One of the marvellous qualities of our Prime Minister is he keeps a playful sense of mystery about himself, such as no one having any idea where he is.
He doesn’t seem to bother with the press conferences, or Parliament, or anything.
Recently it was revealed he missed five emergency meetings about the virus because he didn’t want to miss his country breaks.
It’s encouraging that he respects his work/life balance.
Because it’s no good our Prime Minister stopping the spread of a deadly pandemic if it gets him so stressed he’s gone a fortnight without wandering round his grounds looking at deer.
He’s even built up an impressive set of reasons for not turning up, including fathering a baby.
Later he’ll announce he needs another three months off as he’s transitioning and it’s important to get in the right frame of mind before the surgery.
This is the strong leadership we should expect because his hero is Winston Churchill, who he would desperately like to copy.
And maybe Churchill was the same. Perhaps, during the plans for D-Day, Winnie wrote in his diaries: “I was informed of the plans for the landing of troops on the beaches of Normandy. This was a critical moment of history.
“So I took a clear decision to pop to my country house for a weekend break. We had a wonderful selection of cheese and played Cluedo until after midnight.
“I sent a note to President Roosevelt asking if he could wait until Wednesday as I was hoping to play with my new Star Wars light sabre toy on Monday and Tuesday.”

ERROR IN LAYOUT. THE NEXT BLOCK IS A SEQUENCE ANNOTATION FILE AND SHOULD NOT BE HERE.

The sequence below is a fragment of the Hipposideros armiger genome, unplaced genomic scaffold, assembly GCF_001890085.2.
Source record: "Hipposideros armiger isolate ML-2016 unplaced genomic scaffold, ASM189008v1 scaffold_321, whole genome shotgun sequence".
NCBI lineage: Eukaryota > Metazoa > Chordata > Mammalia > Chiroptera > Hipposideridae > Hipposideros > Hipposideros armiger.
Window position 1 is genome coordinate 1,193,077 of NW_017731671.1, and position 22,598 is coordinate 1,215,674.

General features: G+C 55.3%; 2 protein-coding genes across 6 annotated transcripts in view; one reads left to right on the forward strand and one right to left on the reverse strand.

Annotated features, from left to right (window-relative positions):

To be fair to Boris Johnson, he has never tried to hide this attitude.
Several people who worked with him claimed he was would always turn up to meetings late, unprepared and spend the time drawing doodles.
Again he might have copied this from Churchill. There could be an account from Field Marshal Montgomery that says: “I explained to the Prime Minister in great detail how we planned to defeat the German army in North Africa.
“I used a series of maps and graphs, then asked if he approved of our strategy. He said, ‘I wasn’t really listening, but never mind because look, I’ve drawn a cat’.”
The other way in which he copies his outlook from Churchill is the clear way he speaks.
Last week, when the nation demanded forthright guidelines on how to behave, he told us R was R minus R plus R, and we were not allowed to travel unless we were on the way to somewhere.
This is the sort of bold inspiring language his hero used, such as his message following Hitler’s invasion of France, that went: “Uh ah, yes, we MUST be careful of doodlebugs, try and stay 2m away if you can.
“Anyway, we will fight them on the beaches, not this weekend obviously as I’m down in Wiltshire trying out my quad bike.
“And we will never surrender, except once a day when you’re allowed out for your daily surrender.”